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How To Configure DHCP Server On A Cisco Router

DHCP (Dynamic Host Configuration Protocol) is the protocol used by network devices
(such as PCs, network printers, etc) to automatically obtain correct network parameters so
they can access network and Internet resources such as IP Address, Default Gateway,
Domain Name, DNS Servers and more.

A DHCP Server is considered necessary in today's networks. Devices usally found


providing this service are Windows servers, routers and layer 3 switches.

This article describes how to configure basic DHCP parameters on a Cisco router,
enabling it to act as a DHCP server for your network.

Example Scenario

For the sake of this article, suppose we have the network shown in the following diagram,
for which we would like to enable the DHCP service on our Cisco router.

The router will act as a DHCP server for the 192.168.1.0/24 network. IP Addresses
already assigned to our switch (192.168.1.2) and File Server (192.168.1.5) will be
excluded from the DHCP pool, to ensure they are not given out to other hosts and cause
an IP address conflict.

First step is to enable the DHCP service on our router, which by default is enabled.

R1# configure terminal


R1(config)# service dhcp

Next step is to create the DHCP pool that defines the network of IP addresses that will be
given out to the clients. Note that 'NET-POOL' is the name of the DHCP IP Pool we are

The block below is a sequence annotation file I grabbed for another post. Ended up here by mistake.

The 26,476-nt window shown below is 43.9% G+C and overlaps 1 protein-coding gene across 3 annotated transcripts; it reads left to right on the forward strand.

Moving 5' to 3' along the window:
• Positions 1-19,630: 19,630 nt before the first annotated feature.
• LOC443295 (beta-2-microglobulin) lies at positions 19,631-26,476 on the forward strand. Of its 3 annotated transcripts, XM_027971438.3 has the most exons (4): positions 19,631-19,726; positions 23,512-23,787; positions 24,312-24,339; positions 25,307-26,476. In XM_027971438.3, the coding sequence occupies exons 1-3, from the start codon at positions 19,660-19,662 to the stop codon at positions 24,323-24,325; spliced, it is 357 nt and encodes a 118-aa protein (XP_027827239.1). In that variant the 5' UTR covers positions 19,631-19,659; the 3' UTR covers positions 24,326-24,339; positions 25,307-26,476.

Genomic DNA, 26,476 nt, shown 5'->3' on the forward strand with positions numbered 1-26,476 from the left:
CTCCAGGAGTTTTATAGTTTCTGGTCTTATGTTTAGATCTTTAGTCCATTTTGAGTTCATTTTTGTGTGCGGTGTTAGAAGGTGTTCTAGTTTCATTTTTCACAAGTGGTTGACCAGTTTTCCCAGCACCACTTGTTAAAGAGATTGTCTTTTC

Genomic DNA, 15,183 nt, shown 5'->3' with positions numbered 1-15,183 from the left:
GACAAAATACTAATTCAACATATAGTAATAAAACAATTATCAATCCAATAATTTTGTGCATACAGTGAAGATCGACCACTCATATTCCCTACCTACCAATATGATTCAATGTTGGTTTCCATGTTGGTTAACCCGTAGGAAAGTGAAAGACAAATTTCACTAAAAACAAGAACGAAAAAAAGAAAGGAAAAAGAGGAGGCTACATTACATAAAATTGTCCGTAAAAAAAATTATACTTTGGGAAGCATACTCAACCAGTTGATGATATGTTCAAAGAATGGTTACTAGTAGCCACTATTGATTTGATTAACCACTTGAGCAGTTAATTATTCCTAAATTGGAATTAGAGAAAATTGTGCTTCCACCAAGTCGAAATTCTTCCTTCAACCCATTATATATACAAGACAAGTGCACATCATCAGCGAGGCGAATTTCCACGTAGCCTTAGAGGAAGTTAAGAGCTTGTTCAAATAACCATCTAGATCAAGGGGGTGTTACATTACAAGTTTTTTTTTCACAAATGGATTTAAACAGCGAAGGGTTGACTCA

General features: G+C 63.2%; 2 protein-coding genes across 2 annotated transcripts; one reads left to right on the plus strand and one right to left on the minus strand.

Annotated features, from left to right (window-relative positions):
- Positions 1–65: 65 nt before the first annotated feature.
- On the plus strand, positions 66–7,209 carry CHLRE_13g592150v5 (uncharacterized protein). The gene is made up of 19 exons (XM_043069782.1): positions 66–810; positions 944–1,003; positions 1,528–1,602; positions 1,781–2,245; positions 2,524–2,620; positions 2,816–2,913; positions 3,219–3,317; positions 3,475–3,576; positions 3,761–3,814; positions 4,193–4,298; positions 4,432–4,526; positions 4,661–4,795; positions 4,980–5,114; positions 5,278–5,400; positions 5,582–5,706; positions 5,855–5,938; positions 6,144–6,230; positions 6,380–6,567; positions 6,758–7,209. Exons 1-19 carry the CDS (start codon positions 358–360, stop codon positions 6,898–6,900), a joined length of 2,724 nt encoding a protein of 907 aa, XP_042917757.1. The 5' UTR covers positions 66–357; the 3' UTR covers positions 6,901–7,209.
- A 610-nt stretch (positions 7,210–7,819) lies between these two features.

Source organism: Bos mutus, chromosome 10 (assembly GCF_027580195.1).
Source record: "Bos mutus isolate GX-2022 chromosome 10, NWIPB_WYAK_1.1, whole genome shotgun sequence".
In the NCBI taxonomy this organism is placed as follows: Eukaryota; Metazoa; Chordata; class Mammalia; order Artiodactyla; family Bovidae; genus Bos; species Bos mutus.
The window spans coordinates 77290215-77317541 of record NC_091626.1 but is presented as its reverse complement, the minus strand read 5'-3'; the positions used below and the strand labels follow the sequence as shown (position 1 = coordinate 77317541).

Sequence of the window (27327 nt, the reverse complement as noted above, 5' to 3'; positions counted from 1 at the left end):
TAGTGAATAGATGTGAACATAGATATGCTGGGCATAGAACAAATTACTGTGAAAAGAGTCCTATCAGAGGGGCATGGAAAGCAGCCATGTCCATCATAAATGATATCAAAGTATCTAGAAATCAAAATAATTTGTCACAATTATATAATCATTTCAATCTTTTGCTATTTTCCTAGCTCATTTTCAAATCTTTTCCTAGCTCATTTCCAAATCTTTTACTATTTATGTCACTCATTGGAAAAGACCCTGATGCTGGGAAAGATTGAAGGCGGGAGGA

creating.
R1(config)# ip dhcp pool NET-POOL
R1(dhcp-config)# network 192.168.1.0 255.255.255.0

This tells the router to issue IP addresses for the network 192.168.1.0, which translates to
the range 192.168.1.1 - 192.168.1.254. We will have to exclude the IP addresses we want
later on.

We now define the DHCP parameters that will be given to each client. These include the
default gateway (default-router), dns servers, domain and lease period (days).

R1(dhcp-config)# default-router 192.168.1.1


R1(dhcp-config)# dns-server 192.168.1.5 195.170.0.1
R1(dhcp-config)# domain-name Firewall.cx
R1(dhcp-config)# lease 9

The 'domain-name' and 'lease' parameters are not essential and can be left out. By default,
the lease time for an IP address is one day.

All we need now is to exclude the IP addresses we don't want our DHCP server giving
out. Drop back to 'global configuration mode' and enter the following:

R1(config)# ip dhcp excluded-address 192.168.1.1 192.168.1.5


R1(config)# ip dhcp excluded-address 192.168.1.10

This excludes IP addresses 192.168.1.1 - 192.168.1.5 & 192.168.1.10. As you can see,
there's an option to exclude a range of IP addresses or a specific address.

The above configuration is all you need to get the DHCP server running for your
network. We'll provide a few more commands you can use to troubleshoot and ensure it's
working correctly.

The following command will allow you to check which clients have been served by the
DHCP:

R1# show ip dhcp binding


Bindings from all pools not associated with VRF:
IP address Client-ID/ Lease expiration Type
Hardware address/
User name
192.168.1.6 0100.1e7a.c409 Jan 19 2009 03:06 PM Automatic
192.168.1.7 0100.1e7a.c3c1 Jan 19 2009 09:00 PM Automatic
192.168.1.8 0100.1ebe.923b Jan 19 2009 02:25 PM Automatic
192.168.1.9 0100.1b53.5ccc Jan 19 2009 02:03 PM Automatic
192.168.1.11 0100.1e7a.261d Jan 19 2009 07:52 PM Automatic
R1#
Notice that IP addresses 192.168.1.5 & 192.168.1.10 have not been given out to the
clients.

Article Summary

In this article we've covered how a Cisco router can be used as a basic DHCP server and
the various options available. We also saw how you can obtain general information about
the service. There are more options available with the DHCP service, however this basic
article should cover most of your network needs.